Here we are and March 2020 is looking a bit different to how we planned!

Stefan and I have been working very hard on our new fun physics kits and you can see these featured in the newsletter: The Marshallow Launcher 3000!  (Yes the exclamation mark is part of it).  And the Doodle Noodle Drawbot.  See more below 🙂

Let's share some fun and joy where we can this month!  I hope you enjoy our ideas - you can sign up for this newsletter at the bottom of the page. First up, I've also included the suggested "daily routine" you can follow with primary/intermediate age kids.  On a personal note, I've (Sophia) homeschooled for 12 years so I find a loose routine works well for us.  I hope it helps.  Let's get into it!

A schedule for primary and intermediate children when forced to stay at home in quarantine

Day 1: Periodic Table of cupcakes

STEM and cupcakes together
Cooking includes measurement, volume, mixing and compounds.  It's also delicious!  Here's a fun project to try.  (Photo from: Forget The Laundry We're Homeschooling).
You can pair this activity with the brilliant RNZ Podcast: Elemental.  8-10 minute bite-sized discussions about elements on the periodic table.
I suggest making the first 20 elements!
Baking mixes can be a real saver so if you want to focus on the periodic table part, just buy a mix from an NZ local business like this one:  Lots Of

Day 2: How the moon works

Well, yes, it's more food.  Here's Science Bob who gives all the phases and names for you.

What's quite nice about this is you get the kids to research the names and how to best sculpt their Oreo cookie to match.  It means that over your self-isolation time, you could even - gasp! - make nightly observations about which phase the moon is in.

Then eat the Oreo that matches?

Learn about the moon using cookies - great STEM project!

Day 3: Make Soap

from Pure and Natural NZ

Obviously we all want to wash our hands like mad.

I stole this photo from PureNature NZ but it's ok because I'm going to recommend their soap making kit.  I thought I'd find a recipe for you but it occurred to me that none of us will have the ingredients lying around.

So I googled NZ Soap Kits and, voila!  Go here to buy a kit.  (Let's support NZ business right now)

But there are some people who still really want to know how to make soap!  So, just for you, visit: This NZ Life.  It has everything, including the recipe.


Day 4: Upcycled Rainbow Windsock

The wind is coming and if there's one thing you'll have at home, it's recycling.  So why not make this cool Windsock from the Kids Craft Room!

You may not have lots of stored Christmas ribbon to recycle for this but there will be something you can improvise with - even if it's simply colouring in some paper and taping it on.

Leave it tied outside the window and enjoy watching it.  For a science extension, observe and tell each other from which direction the wind is blowing!

Upcycle a milk bottle into a cool wind sock for Autumn.

Day 5: Make the marshmallow launcher 3000


It's hard to find kits for the age- group 9+ - we're here to help.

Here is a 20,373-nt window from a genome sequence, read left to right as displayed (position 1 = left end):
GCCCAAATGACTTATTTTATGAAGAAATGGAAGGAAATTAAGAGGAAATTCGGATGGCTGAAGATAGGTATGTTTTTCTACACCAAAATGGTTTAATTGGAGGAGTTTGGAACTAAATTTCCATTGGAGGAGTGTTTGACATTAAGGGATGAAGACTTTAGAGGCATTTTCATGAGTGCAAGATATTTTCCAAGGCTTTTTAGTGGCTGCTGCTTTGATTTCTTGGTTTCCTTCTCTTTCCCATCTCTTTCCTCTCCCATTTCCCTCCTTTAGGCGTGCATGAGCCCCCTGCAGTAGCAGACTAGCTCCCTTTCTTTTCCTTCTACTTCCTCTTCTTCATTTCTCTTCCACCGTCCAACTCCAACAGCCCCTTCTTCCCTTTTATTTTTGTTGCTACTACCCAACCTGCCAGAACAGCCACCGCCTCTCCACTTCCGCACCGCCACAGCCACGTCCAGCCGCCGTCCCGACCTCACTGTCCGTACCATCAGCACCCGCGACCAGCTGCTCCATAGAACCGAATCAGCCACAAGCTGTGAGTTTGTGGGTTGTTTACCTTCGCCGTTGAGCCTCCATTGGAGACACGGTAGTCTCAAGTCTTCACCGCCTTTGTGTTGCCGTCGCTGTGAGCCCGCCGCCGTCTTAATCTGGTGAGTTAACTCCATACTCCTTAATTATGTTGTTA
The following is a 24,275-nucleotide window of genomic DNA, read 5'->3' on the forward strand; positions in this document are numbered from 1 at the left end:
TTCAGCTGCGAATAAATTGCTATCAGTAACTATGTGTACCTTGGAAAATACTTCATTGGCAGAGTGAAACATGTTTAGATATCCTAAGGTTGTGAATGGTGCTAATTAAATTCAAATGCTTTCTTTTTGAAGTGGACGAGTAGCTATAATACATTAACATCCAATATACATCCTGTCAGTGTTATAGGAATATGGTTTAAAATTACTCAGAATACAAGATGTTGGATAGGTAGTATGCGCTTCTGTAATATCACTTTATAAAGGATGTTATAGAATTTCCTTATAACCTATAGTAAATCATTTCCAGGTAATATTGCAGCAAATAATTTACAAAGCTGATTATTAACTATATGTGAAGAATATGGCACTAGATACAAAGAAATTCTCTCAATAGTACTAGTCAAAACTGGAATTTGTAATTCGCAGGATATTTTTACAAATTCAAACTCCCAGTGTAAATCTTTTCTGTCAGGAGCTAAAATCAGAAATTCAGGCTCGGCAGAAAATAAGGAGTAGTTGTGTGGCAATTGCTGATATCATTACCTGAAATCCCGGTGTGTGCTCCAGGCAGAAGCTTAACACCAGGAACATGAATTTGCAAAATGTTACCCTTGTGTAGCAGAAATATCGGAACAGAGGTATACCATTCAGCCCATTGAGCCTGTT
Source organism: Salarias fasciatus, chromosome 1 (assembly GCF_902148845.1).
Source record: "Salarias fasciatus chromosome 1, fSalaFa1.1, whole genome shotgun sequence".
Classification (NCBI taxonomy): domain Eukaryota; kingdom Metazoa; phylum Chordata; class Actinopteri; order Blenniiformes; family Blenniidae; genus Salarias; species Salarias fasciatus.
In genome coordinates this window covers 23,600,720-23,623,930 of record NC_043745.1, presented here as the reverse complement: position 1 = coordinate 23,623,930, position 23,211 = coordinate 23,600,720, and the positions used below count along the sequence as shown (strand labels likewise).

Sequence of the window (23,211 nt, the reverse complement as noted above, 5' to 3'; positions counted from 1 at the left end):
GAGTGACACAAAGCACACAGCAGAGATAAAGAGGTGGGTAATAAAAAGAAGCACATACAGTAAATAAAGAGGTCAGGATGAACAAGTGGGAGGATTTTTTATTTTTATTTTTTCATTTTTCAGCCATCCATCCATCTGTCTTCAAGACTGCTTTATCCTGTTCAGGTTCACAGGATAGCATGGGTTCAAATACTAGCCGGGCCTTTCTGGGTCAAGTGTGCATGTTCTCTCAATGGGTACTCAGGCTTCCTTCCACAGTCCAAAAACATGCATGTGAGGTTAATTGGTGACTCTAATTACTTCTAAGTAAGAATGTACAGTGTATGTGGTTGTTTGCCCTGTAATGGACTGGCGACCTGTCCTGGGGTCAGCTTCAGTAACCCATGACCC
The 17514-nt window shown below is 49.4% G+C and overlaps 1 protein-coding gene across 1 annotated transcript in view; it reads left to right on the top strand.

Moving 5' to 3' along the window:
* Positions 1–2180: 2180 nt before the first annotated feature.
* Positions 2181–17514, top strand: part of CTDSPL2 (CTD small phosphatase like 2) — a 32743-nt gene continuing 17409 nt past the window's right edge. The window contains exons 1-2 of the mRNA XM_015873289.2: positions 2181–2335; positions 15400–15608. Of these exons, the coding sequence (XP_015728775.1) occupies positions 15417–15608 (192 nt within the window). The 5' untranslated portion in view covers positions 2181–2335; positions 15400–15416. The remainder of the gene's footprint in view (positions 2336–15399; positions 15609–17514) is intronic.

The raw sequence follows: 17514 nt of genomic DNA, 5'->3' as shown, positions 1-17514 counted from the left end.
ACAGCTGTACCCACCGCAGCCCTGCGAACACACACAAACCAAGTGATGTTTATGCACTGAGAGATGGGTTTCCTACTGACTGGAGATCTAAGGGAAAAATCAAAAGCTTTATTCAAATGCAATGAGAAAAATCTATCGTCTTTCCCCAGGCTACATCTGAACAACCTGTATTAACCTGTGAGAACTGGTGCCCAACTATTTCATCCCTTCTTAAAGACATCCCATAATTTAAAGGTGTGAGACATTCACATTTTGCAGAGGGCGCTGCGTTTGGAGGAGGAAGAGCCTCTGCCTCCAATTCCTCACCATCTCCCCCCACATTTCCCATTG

One of the cool things about designing your own kits is that when all the guys get excited about a kit that fires marshmallows at high speed - there seems no reason why we shouldn't make it.

Obviously, it teaches physics as well so you can feel quite justified in buying it for educational purposes.

So far our games have been: Who can adjust the trajectory so it fires the furthest?  Who can get it to fire into a cup of Milo?  After a few goes, you do need to eat the mallows because they get a bit sticky.  So that's a downside...!

Have a look in our shop for all the details of this kit here.

Day 6: POM POM Easter Bunnies

I made so many pom poms as a girl - these look  a wonderfully easy method because you just use your fingers.

Make pom poms, cut out some ears and eyes from felt or paper, glue on and boom!

Believe it or not, this really qualifies under engineering and use of materials.  Handling wool, string and fabric does help our kids understand what is the best use of these materials.

Find the tutorial at: Wonderful DIY


Day 7: Water cycle in a bag

Our STEM newsletter curates ideas from all around the web.  LIke this idea from Rookie Parenting!

Thank goodness, Rookie Parenting have done all the work for us.

This link gives you exactly what you need, what to draw and how to explain the Water Cycle to kids.

Another good experiment because you can leave it in place for a few days and observe condensation, evaporation etc.  Just make sure the bag doesn't have any holes!

Day 8: make a doodle, noodle drawbot

These are pretty cool and there's a lot of time involved (bonus).  Kids put the circuit together - and then experiment for quite a while trying to get their Drawbot to draw in lines or circles or wobble dots!

There are several ways to make this bot.

One is, if you already have a motor, switch and battery box from previous kits, check out Science Buddies and follow their instructions for a Wobbly Bot.  (You can also buy motors, switches and various equipment from Jaycar or Surplustronics - or pull apart an old $2 shop fan or motorboat and see if you can use those old bits!)